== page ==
I'm not specifically aware of the issues in N.O. But to give a little insight, I'd have to say that there is a totally different culture among poor southerners here than in other places. Based on my experience in the MS delta, as well as my sister's experience in teaching in Jackson, MS, there is very little parental support for educators among the poor schools. How do you motivate a kid to care about school when parents don't enforce rules or homework or even care if you call to tell them their child is disrupting class? It is a tough job. Many of these kids come from families that are, at best, indifferent to whether they finish school, and at worst, actively criticizing them for trying to become too "uppety," or trying to rise above their place. There is a violent toughness just under the surface, occasionally boiling over. The culture condones and encourages physical responses to insult, and many are very sensitive to what might be considered insult. It is a culture that fears change and fears their kids leaving them for better oppertunities.

This is in no way intended to discourage you. Poor schools in the south are in desperate need of good teachers with insight to the world outside this area. It is an amazing feeling when you think you have made even the slightest difference for an individual. But I certainly wanted to put my experience out there if you are seriously considering taking on this mission.
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Old 10-09-2008, 09:26 PM
 
Location: Virginia
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No one knows if the loan forgiveness is true huh?
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Old 10-12-2008, 09:22 AM
 
Location: Louisiana
1,743 posts, read 3,067,853 times
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Quote:
Originally Posted by froggin4colorado View Post
No one knows if the loan forgiveness is true huh?
I'm sure there must be some kind of incentive to get you down there, but don't take my word for it.
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Old 10-15-2008, 04:22 PM
 
Location: Banana Republic, LA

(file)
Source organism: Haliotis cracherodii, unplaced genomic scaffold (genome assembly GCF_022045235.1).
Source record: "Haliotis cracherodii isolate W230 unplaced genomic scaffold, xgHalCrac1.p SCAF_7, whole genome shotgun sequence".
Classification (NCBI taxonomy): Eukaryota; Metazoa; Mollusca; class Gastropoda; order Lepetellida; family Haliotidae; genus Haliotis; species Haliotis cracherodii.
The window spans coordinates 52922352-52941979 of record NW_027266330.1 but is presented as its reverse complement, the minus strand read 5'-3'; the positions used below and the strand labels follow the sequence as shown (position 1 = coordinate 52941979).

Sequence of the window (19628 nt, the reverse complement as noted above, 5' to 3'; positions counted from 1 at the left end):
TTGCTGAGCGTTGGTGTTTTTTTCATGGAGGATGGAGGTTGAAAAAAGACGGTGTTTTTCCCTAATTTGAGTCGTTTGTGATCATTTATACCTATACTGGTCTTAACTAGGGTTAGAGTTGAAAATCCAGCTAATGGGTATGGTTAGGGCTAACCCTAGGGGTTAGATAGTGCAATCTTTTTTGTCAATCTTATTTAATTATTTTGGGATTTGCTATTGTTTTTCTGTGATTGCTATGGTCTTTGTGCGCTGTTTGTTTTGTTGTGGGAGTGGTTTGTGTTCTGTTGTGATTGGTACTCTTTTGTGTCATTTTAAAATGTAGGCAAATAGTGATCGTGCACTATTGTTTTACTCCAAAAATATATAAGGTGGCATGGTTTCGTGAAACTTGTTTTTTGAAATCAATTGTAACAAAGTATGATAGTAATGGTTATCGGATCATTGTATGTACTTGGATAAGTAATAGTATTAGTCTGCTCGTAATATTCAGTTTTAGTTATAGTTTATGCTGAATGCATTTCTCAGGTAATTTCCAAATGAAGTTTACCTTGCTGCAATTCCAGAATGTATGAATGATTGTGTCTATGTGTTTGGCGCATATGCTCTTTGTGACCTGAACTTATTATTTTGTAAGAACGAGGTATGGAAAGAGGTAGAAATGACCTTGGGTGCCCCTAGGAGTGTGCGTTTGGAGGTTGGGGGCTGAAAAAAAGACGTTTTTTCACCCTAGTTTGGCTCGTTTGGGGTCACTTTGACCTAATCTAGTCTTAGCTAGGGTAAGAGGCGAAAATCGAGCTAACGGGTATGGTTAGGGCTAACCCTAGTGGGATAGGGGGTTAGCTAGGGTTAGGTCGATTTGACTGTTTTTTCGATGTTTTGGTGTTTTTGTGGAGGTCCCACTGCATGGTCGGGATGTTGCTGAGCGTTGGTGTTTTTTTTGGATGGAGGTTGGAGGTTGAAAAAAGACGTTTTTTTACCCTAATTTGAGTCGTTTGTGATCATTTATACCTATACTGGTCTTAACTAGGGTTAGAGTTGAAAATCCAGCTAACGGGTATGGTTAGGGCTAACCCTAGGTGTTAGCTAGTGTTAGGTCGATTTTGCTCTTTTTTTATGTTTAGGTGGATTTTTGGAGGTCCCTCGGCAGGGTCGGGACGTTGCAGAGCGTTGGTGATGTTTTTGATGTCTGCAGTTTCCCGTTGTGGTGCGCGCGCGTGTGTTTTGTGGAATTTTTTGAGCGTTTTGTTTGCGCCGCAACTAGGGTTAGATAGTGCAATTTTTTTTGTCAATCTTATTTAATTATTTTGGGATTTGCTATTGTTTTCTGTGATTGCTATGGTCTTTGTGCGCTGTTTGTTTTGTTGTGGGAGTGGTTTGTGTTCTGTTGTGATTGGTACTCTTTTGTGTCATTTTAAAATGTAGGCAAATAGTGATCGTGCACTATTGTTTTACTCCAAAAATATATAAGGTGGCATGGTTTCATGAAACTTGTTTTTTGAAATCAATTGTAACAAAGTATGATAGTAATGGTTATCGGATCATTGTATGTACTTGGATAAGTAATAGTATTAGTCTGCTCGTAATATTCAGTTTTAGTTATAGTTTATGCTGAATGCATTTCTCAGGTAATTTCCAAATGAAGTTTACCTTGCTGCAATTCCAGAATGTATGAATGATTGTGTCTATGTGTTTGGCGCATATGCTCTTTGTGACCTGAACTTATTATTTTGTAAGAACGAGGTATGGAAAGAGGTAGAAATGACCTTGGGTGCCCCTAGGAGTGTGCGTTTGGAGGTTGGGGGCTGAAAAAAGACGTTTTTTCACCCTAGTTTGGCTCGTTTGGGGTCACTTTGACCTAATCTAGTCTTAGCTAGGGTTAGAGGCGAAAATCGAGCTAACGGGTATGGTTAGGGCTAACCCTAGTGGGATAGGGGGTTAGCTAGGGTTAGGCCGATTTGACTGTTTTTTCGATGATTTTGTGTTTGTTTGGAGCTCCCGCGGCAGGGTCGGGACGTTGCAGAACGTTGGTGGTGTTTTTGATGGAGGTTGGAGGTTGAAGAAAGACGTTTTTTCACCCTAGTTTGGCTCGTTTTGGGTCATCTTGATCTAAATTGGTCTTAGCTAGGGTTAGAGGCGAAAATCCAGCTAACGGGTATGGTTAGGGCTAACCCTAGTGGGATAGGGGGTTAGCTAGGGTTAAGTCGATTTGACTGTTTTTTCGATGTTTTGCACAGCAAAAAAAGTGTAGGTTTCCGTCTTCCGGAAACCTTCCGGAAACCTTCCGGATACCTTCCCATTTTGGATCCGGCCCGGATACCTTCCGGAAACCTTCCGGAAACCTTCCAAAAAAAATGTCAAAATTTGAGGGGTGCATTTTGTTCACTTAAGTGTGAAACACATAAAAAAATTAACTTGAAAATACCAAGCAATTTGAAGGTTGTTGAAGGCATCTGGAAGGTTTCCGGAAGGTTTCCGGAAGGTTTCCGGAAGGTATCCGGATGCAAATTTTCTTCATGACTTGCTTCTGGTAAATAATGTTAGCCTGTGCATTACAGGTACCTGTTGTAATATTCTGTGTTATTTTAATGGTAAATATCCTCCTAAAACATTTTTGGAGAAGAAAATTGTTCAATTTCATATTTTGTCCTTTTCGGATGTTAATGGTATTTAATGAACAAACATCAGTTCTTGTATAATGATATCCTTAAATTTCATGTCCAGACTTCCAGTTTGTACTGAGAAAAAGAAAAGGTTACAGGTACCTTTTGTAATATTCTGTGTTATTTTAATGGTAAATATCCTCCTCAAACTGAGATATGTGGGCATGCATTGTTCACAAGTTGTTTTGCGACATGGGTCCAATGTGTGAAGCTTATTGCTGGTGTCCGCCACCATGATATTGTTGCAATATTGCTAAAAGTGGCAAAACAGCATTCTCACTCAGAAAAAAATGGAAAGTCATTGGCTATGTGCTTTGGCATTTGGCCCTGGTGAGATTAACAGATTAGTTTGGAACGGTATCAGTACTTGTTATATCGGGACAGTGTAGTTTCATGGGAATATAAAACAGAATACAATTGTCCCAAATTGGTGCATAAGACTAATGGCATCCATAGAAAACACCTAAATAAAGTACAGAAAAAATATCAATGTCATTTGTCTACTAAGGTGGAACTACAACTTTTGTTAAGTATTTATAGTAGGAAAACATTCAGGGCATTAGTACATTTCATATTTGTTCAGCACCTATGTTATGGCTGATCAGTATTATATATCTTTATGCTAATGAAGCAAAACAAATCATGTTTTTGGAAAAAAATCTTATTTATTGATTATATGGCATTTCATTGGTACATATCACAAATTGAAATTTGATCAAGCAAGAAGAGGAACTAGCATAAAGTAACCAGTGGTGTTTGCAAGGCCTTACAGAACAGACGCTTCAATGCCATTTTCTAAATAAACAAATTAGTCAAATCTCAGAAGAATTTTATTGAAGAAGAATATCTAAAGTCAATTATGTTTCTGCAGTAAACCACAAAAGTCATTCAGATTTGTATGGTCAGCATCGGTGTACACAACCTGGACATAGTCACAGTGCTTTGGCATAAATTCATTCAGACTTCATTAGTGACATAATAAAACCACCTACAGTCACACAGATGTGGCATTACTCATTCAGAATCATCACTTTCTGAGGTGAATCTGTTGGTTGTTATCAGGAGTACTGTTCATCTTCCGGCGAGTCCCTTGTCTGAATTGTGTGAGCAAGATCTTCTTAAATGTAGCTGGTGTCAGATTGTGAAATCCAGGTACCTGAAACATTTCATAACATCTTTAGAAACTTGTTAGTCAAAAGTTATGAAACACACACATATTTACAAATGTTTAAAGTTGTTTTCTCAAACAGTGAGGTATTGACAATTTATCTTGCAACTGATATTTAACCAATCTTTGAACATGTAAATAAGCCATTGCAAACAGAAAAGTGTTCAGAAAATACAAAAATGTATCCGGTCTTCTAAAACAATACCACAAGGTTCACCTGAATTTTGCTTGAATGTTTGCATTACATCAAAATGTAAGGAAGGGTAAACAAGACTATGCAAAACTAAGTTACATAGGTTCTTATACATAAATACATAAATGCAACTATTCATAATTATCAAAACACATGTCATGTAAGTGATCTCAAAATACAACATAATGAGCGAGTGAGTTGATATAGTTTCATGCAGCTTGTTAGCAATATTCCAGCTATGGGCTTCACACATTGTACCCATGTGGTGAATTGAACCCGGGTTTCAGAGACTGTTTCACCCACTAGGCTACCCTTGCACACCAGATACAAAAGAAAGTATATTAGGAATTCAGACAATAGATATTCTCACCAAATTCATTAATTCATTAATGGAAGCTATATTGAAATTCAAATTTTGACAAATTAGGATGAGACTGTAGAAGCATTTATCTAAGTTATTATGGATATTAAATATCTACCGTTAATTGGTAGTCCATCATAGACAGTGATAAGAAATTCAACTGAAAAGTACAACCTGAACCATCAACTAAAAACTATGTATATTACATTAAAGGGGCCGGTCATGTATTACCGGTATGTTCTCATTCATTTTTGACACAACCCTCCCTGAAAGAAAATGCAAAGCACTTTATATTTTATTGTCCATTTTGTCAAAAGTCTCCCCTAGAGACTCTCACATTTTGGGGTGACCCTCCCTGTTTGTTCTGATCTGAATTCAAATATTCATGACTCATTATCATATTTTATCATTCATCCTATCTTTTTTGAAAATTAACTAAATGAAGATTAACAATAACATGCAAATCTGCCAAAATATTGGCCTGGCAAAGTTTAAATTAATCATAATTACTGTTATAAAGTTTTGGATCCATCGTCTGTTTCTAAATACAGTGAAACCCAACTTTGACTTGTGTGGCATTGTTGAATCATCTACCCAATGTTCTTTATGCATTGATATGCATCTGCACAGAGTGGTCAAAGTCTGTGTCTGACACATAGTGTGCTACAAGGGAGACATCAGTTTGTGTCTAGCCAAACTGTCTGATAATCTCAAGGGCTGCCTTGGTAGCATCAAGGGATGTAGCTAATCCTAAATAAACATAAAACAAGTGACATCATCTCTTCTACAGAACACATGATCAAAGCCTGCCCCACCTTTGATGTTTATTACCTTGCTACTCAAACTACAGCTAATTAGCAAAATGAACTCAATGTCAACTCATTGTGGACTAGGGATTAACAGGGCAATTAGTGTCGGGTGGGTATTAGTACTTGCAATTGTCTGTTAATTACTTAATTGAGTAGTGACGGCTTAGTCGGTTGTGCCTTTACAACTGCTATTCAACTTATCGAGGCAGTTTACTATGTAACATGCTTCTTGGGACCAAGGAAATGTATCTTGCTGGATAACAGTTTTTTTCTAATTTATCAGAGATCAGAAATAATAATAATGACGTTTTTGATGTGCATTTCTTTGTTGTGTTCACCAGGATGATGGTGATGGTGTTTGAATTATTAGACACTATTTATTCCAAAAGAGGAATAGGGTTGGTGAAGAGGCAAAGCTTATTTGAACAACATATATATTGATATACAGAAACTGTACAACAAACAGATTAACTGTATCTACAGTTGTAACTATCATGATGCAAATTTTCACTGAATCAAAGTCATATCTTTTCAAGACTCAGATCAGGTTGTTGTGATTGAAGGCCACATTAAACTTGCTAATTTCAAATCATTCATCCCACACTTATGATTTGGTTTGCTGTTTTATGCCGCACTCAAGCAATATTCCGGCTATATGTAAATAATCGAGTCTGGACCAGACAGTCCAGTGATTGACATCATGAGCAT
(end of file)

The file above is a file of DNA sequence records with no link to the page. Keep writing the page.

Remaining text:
378 posts, read 1,047,494 times
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That's a lot of debt; I also am burdened with plenty of student loans. For what it's worth, I am looking into the Direct loan forgiveness program. It is for employees of any Federal, State, and Local governments. You have to pay on your loans for 10 years, on an income-contigent basis, then apply for the balance to be forgiven. So you would still be paying for a while, but it would be affordable. And your savings would probably be $100,000 on that loan amount. There is information on the internet that tells you how to go about it, just do a search on "direct student loan forgiveness" and you will find a lot of resources. I don't know if it would apply to teachers but it seems like it should.

I would only consider New Orleans if you have a real calling for teaching some tough inner-city kids. You really have no idea what you are getting into if you are not from this area.

I'll try to look further into the loan forgiveness thing, but have to run right now.
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Old 10-17-2008, 06:47 AM
 
Location: Virginia
1,938 posts, read 6,465,425 times
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I had heard of that too...thanks red bean.
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Old 10-17-2008, 07:19 AM
 
Location: TX
37 posts, read 163,737 times
Reputation: 17
I received a loan forgiveness in Florida about 10 years ago, for teaching in a critical teacher shortage area. It took 3 years to pay off my loans, while I taught, during which I still had to pay on them. About $11,000 was paid by the state. I would not be surprised to hear of such a thing.
I will tell you that I no longer teach...so make this decision based on more than just a repayment plan! Teaching in the critical teacher shortage area was really rough and wrecked my whole outlook on teaching ( I taught Special Ed).
Check the state education web page. You may want to also investigate your area. If there's a shortage in your state, you may be able to find something similar there. I will tell you that these programs are NOT widely advertised for a reason, and that these will likely be ones cut early on in a budget crunch.
Good Luck.